How to create, update, and extract zip files with PowerShell

5 minute read

Lets take a look at working with zip files in PowerShell using .NET or the newer Archive module.

If you are going to be following along in PowerShell, here are examples of the variables I’m referring to with each snippet:

$zipFilePath = 'C:\Temp\'
$toZipDirectory = 'C:\Temp\Zip'
$toZipDirectory2 = 'C:\Temp\Zip2'
$extractPath = 'C:\Temp\Extract'
$file1 = 'C:\Temp\File1.txt'
$file2 = 'C:\Temp\File2.txt'
$file3 = 'C:\Temp\File3.txt'

Pre PowerShell v5, .NET style

Before PowerShell v5, we had to rely on .NET to work with zip files. For these examples, I will be using .NET 4.5.

Before you begin, add the type to your session:

Add-Type -Assembly 'System.IO.Compression.FileSystem'

Create a .zip file

There are two notable ways to create .zip files with .NET. The first is from a directory using the CreateFromDirectory() method. You give it the directory you want to zip, then the path of the .zip file that you want to create:

[System.IO.Compression.ZipFile]::CreateFromDirectory($toZipDirectory, $zipFilePath)

You can verify the contents using the OpenRead() method:


The other way I want to mention is by using the Open() method. This method requires 2 parameters, the first is the zip file that you are ‘opening’ and the second is the ‘mode’ to open it with. It accepts ‘create’, ‘update’, and ‘read’. Don’t worry, we’ll check out all of them!

Here we are using the ‘create’ mode to create an empty .zip file:

$zip = [System.IO.Compression.ZipFile]::Open($zipFilePath, 'create')

And always make sure to close the locks on that file like so:


Update a .zip file

We can add files to a .zip file using .NET, but first we should define a compression level for the files:

$compressionLevel = [System.IO.Compression.CompressionLevel]::Fastest

We can specify: Fastest, NoCompression, or Optimal.

Then, lets open one of the .zip files for updating using the ‘update’ mode:

$zip = [System.IO.Compression.ZipFile]::Open($zipFilePath, 'update')

And then add a file to it:

[System.IO.Compression.ZipFileExtensions]::CreateEntryFromFile($zip, $file, (Split-Path $file1 -Leaf), $compressionLevel)

The third parameter in the CreateEntryFromFile() method is asking for the display name of the .zip file and I’m using Split-Path to pass the name of the file itself.

Bulk update a .zip file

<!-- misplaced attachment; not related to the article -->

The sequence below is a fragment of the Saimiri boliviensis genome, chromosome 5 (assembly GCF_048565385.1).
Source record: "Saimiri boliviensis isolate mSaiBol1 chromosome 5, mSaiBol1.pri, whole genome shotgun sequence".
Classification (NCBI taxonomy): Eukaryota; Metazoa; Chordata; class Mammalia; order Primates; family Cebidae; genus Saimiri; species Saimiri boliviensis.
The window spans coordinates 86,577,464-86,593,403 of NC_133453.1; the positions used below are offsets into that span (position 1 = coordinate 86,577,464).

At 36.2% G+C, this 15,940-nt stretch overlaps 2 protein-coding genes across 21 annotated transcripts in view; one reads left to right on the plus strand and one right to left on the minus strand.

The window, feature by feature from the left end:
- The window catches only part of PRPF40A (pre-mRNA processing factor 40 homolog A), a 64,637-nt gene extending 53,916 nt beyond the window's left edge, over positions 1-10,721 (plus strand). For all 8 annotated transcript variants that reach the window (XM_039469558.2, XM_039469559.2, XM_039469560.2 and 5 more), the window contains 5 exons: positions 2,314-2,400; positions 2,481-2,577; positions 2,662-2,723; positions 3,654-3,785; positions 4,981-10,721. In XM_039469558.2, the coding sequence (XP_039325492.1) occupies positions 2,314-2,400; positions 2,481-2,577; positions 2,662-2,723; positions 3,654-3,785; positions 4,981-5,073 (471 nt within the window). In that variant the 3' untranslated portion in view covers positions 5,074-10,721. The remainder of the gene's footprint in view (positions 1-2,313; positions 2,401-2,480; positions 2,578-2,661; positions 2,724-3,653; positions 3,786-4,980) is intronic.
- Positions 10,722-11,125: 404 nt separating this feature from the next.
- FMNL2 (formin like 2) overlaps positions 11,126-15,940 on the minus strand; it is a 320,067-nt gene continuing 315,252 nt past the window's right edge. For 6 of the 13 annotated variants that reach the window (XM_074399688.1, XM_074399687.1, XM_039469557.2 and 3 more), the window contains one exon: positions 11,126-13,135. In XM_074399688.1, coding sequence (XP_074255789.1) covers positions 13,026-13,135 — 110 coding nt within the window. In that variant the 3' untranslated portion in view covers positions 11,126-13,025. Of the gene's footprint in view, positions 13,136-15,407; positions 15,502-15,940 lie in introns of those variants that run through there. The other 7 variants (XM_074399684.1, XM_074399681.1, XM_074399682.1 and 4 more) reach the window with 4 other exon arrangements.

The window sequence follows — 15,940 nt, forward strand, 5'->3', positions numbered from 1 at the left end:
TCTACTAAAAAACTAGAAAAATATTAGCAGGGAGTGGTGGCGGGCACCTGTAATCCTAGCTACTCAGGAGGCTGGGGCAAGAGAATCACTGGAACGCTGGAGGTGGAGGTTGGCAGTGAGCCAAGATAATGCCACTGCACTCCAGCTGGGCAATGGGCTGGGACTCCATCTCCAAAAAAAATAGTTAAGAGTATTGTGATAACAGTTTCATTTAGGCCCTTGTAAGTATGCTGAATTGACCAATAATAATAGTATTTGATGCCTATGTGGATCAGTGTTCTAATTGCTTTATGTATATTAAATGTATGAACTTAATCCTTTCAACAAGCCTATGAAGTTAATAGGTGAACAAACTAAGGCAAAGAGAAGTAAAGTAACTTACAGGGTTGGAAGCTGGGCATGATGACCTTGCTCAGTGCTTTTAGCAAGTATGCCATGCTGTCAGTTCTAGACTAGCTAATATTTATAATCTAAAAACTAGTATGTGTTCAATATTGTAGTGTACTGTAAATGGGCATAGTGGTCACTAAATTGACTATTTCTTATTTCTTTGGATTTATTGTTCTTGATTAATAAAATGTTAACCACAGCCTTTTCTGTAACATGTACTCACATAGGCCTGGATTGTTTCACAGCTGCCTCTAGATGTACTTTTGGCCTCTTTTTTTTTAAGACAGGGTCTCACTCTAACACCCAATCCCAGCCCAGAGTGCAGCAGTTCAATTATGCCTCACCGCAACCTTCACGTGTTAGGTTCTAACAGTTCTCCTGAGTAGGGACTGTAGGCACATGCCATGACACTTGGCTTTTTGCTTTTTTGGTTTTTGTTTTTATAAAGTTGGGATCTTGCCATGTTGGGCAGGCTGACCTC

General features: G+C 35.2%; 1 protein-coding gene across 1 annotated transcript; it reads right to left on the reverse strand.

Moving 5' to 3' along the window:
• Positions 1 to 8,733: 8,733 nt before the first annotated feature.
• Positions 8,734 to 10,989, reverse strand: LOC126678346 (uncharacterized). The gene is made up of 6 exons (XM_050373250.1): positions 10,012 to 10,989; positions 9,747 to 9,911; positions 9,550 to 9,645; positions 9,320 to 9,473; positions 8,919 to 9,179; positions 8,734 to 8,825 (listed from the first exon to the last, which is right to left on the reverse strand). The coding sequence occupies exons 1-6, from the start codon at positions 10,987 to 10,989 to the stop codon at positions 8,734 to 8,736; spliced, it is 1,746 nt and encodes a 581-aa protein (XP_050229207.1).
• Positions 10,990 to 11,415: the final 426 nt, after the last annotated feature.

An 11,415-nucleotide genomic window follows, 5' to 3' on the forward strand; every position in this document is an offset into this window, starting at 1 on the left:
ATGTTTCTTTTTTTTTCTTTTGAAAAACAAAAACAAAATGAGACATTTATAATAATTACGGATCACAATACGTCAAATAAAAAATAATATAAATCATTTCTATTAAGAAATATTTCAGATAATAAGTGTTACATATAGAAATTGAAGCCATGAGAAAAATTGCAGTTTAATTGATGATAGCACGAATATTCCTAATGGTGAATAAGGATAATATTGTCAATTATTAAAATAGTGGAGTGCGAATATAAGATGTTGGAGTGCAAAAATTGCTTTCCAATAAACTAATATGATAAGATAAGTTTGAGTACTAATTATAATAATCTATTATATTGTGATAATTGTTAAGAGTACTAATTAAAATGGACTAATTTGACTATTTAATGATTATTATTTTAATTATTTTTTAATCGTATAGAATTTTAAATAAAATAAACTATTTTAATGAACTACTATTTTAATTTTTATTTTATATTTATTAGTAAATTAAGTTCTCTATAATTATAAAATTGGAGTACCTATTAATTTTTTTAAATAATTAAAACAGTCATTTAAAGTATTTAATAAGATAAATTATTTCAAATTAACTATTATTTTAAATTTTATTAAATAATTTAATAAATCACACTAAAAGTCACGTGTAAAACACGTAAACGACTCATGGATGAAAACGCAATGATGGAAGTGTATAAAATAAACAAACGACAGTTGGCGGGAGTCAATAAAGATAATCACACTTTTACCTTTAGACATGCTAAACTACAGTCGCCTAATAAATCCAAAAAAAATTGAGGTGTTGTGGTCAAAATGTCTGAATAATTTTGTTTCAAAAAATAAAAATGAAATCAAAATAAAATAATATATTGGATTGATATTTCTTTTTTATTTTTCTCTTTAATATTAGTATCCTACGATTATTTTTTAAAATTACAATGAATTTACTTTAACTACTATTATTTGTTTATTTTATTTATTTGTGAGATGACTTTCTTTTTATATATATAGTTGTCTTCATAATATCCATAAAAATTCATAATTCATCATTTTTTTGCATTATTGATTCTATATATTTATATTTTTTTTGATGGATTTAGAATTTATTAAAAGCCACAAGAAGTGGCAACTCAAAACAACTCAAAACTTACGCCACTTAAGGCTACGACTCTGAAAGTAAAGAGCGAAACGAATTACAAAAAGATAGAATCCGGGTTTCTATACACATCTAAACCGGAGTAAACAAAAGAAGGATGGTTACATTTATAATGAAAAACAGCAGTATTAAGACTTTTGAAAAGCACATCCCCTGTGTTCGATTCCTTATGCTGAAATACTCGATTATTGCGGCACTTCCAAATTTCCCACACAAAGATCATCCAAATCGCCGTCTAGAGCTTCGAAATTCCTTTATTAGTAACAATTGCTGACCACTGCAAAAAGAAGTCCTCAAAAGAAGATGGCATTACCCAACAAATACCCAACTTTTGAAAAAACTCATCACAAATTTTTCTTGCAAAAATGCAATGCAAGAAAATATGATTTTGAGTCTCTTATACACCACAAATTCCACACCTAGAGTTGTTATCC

We can, of course, bulk add files to a .zip file as well! This uses the same .zip file we opened for updating and the earlier defined compression level:

Get-ChildItem $FilesDirectory | ForEach-Object {[System.IO.Compression.ZipFileExtensions]::CreateEntryFromFile($zip, $_.FullName, (Split-Path $_.FullName -Leaf), $compressionLevel)}

And don’t forget to close out that .zip file:


Extract a .zip file

To extract a .zip file using .NET, we must first open it for reading (told you we’d use all of the modes!):

$zip = [System.IO.Compression.ZipFile]::Open($zipFilePath, 'read')

And then we can use the ExtractToDirectory() method, giving it the .zip file we just opened and the path to extract it to:

[System.IO.Compression.ZipFileExtensions]::ExtractToDirectory($zip, $extractPath)

To verify the extraction, we can use Get-ChildItem:

Get-ChildItem $extractPath

To only extract a single file from a .zip file, things get a little trickier. We need to specify the ‘entry’ object within the .zip file object and pass that to the ExtractToFile() method.

Here, we are extracting the first file in our .zip file by referencing the first item in the .Entries array, naming it ‘ExtractedFile1.txt’, and then specifying $true for overwrite.

[System.IO.Compression.ZipFileExtensions]::ExtractToFile($zip.Entries[0], "$extractPath\ExtractedFile1.txt", $true)

That gets tedious doing it for every file, so lets use the pipeline! We can filter using the Where-Object cmdlet. In this example, we are going to extract all .txt files from that .zip file:

$zip.Entries | Where-Object Name -like *.txt | ForEach-Object{[System.IO.Compression.ZipFileExtensions]::ExtractToFile($_, "$extractPath\$($_.Name)", $true)}

Or maybe we want all files that were modified in the last month:

$zip.Entries | Where-Object {$_.LastWriteTime.DateTime -gt (Get-Date).AddMonths(-1)} | ForEach-Object{[System.IO.Compression.ZipFileExtensions]::ExtractToFile($_, "$extractPath\$($_.Name)", $true)}

There is a lot of things you can do with that.

And don’t forget to close out the .zip file of course:


PowerShell v5, module style

In PowerShell v5, we have the Microsoft.PowerShell.Archive module that we can take advantage of! No more .NET! Well, no more overt .NET anyway.

Create a .zip file

We now have the convenience of using a nice easy Compress-Archive cmdlet to create a .zip file either from a directory or from a file.

Using a directory:

Compress-Archive -Path $toZipDirectory -DestinationPath $zipFilePath

Using a file, or in this case, an array of files. Each fully qualified name separated by a comma:

Compress-Archive -Path $file1,$file2 -DestinationPath $zipFilePath

Update a .zip file

We use the same Compress-Archive cmdlet to update a .zip file as well, but now we need to add the -Update switch.

To update the .zip file with an additional directory:

Compress-Archive -Path $toZipDirectory2 -DestinationPath $zipFilePath -Update

Or to add in another file to the .zip file:

Compress-Archive -Path $file3 -DestinationPath $zipFilePath -Update

Extract a .zip file

To extract a .zip file, the archive module has the Expand-Archive cmdlet. The only thing it needs is the path of the .zip file and the extraction path:

Expand-Archive -Path $zipFilePath -DestinationPath $extractPath

Unfortunately there is no way (that I know of) to use the Expand-Archive cmdlet and specify only certain files for extraction.

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